Public Citizen News / July-August 2021
By Sara Kate Baudhuin
This article appeared in the July/August 2021 edition of Public Citizen News. Download the full edition here.
In April, President Joe Biden announced the removal of the last remaining 3,500 troops in Afghanistan, marking the end of the longest running war in American history. In the last 20 years, the U.S. spent more than $1 trillion on military operations in Afghanistan and Pakistan. More importantly, this war has resulted in the loss of 2,300 U.S. soldiers, untold fatalities of Afghani citizens, and tens of thousands of injuries.
“This moment marks a powerful and urgent opportunity to re-examine the United States’ prioritization of military spending and consider alternatives to the massive funding the Pentagon receives each fiscal year,” said Public Citizen President Robert Weissman.
Estimates predict that the removal of U.S. troops from Afghanistan will save between $20-$50 billion in defense spending, which presumably should be reflected by a reduction in the Pentagon’s annual budget. However, the Biden administration’s initial budget blueprint revealed an increase in military funding for FY22. The request of $753 billion marks a 1.7% increase from the previous year’s defense budget allocation
This May, in response, Public Citizen collaborated with 39 other organizations to pen a letter to Congress urging reductions in the Pentagon budget. Addressed to the leaders of the defense appropriations subcommittees, this statement criticized the sheer magnitude of the U.S. military budget and its jarring disproportion compared to other budget line items. Specifically, the requested allocation for the U.S. Department of Defense is larger than the proposed funding for the U.S. Departments of State, Justice, Health and Human Services, Education, Transportation, and the Environmental Protection Agency combined. U.S. military spending comprises 39% of the globe’s defense spending and the U.S. spends more on the military than the next 11 highest spending countries combined.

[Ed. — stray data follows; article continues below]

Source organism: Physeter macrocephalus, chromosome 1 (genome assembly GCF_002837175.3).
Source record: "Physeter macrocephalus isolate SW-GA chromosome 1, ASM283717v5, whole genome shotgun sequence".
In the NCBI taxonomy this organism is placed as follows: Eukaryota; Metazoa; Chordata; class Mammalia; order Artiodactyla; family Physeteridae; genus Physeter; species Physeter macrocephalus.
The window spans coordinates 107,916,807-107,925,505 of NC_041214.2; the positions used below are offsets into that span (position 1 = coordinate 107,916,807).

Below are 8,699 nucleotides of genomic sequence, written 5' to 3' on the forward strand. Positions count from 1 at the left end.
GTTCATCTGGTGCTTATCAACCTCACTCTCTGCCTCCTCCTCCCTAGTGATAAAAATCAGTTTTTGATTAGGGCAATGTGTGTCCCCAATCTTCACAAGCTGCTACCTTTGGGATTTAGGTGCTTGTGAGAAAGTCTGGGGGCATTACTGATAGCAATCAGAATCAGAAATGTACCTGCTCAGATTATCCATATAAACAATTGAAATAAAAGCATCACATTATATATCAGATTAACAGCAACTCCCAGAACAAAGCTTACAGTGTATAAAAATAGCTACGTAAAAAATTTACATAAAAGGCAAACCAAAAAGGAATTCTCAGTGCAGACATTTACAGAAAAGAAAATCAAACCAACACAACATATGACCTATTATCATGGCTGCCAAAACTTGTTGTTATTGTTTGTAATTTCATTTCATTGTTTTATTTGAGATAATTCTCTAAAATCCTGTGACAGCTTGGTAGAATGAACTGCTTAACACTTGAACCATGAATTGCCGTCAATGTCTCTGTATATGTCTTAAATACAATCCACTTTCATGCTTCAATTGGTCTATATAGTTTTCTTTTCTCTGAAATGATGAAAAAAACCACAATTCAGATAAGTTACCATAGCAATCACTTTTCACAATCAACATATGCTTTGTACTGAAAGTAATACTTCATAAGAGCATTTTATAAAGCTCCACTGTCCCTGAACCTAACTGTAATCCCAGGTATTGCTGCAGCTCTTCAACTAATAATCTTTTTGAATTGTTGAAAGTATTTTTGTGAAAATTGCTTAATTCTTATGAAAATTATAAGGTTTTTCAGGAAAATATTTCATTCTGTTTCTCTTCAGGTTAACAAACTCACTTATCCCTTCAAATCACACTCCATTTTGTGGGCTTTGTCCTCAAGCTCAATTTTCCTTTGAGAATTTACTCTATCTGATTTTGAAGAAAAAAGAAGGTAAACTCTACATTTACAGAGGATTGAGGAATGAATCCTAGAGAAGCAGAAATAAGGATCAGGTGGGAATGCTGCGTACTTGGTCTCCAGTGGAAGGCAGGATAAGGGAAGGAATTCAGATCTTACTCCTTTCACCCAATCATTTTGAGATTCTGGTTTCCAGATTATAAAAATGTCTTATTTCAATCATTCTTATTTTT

Critics have long complained about Pentagon bloat, with military expenditures shooting up from a high baseline after 9/11, and jumping by more than $100 billion annually in the Trump budgets. For years, though, many members of Congress have been hesitant to advocate for defense budget reductions for fear of appearing weak on the issue of national security. In reality, though, a majority of Americans express a desire for a reduced Pentagon budget in favor of increased funding for education and health care domestically.
In 2020, Public Citizen launched the #peopleoverpentagon campaign, along with more than 25 other advocacy groups . Together, the coalition created a petition with over 140,000 signatures that advocated for a large Pentagon budget cut which would in turn be allocated towards urgent human needs in the U.S. In January 2020, Public Citizen helped deliver the petition to U.S. Reps. Pramila Jayapal (D-Wash.) and Ilhan Omar (D-Minn.) in hopes of urging stronger congressional action.
A few months after the #peopleoverpentagon petition to Congress, U.S. Sen. Bernie Sanders (I-Vt.) and other key progressive lawmakers introduced an amendment to the National Defense Authorization Act (NDAA) for FY21 which called for a 10% reduction to the defense budget. Public Citizen helped lead the way in generating support for the amendment, pulling together 60 other groups in support of this amendment. “The coronavirus crisis is a wake-up call for the long overdue imperative of shifting spending away from the Pentagon and investing instead in human needs,” Weissman declared at that time. “Even with the most advanced military weaponry in the world, the United States has proven utterly unprepared to handle a microscopic threat, thanks in no small part to underinvesting in public health. It’s time for the Sanders amendment, which would establish sensible priorities and shift money away from the Pentagon and to the nation’s many urgent needs.”
Public Citizen and allies pointed out that a 10% reduction in Pentagon spending would generate enough savings to end homelessness twice-over, produce 2 billion COVID-19 tests, or provide medical care to over 7 million veterans.
The NDAA amendment of 2020 received 23 votes in the U.S. Senate (including from then-Minority Leader Chuck Schumer) and 93 votes in the U.S. House of Representatives, where it was introduced by U.S. Reps. Barbara Lee (D-Calif.) and Mark Pocan (D-Wis.) – highwater marks for recent congressional proposals to cut Pentagon spending.
Now, with the announced Afghan pullout, Public Citizen is insisting the Pentagon budget should be cut proportionately, as part of its long-term campaign to reallocate Pentagon funding to meet crucial domestic and human needs priorities.